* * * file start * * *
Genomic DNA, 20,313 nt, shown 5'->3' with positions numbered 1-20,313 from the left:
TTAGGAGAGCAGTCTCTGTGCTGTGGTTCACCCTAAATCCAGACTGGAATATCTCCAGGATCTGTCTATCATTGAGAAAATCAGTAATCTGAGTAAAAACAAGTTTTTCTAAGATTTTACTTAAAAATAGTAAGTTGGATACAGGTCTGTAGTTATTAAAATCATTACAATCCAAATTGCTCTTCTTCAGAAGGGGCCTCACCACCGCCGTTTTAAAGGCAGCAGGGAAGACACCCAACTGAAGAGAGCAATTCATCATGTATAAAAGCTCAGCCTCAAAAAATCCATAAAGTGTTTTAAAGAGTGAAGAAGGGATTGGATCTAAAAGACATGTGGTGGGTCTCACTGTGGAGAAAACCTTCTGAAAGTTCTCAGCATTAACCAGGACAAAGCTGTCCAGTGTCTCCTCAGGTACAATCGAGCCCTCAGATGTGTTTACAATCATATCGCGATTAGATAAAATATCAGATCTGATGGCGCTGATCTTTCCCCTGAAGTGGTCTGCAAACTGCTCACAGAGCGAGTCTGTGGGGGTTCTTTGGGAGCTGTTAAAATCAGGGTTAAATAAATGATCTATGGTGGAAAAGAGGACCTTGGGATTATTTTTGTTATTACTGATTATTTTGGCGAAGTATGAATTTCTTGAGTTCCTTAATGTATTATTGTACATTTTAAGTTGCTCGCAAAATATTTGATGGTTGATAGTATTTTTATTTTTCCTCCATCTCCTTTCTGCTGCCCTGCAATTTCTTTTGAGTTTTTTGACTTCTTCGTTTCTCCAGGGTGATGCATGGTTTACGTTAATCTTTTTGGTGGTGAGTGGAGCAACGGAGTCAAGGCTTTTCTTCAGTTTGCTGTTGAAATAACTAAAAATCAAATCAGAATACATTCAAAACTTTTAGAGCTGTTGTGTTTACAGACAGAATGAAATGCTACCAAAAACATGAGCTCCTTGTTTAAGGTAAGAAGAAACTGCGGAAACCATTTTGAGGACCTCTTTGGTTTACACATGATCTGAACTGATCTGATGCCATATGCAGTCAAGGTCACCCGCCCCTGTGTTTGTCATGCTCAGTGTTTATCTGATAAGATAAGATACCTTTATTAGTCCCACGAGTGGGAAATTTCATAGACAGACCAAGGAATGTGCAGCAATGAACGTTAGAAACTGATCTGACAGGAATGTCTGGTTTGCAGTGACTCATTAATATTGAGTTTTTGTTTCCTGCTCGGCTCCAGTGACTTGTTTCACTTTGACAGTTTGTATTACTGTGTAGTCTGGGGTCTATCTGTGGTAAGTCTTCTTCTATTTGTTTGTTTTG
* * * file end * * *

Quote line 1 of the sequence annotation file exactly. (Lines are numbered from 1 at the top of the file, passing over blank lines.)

Genomic DNA, 20,313 nt, shown 5'->3' with positions numbered 1-20,313 from the left: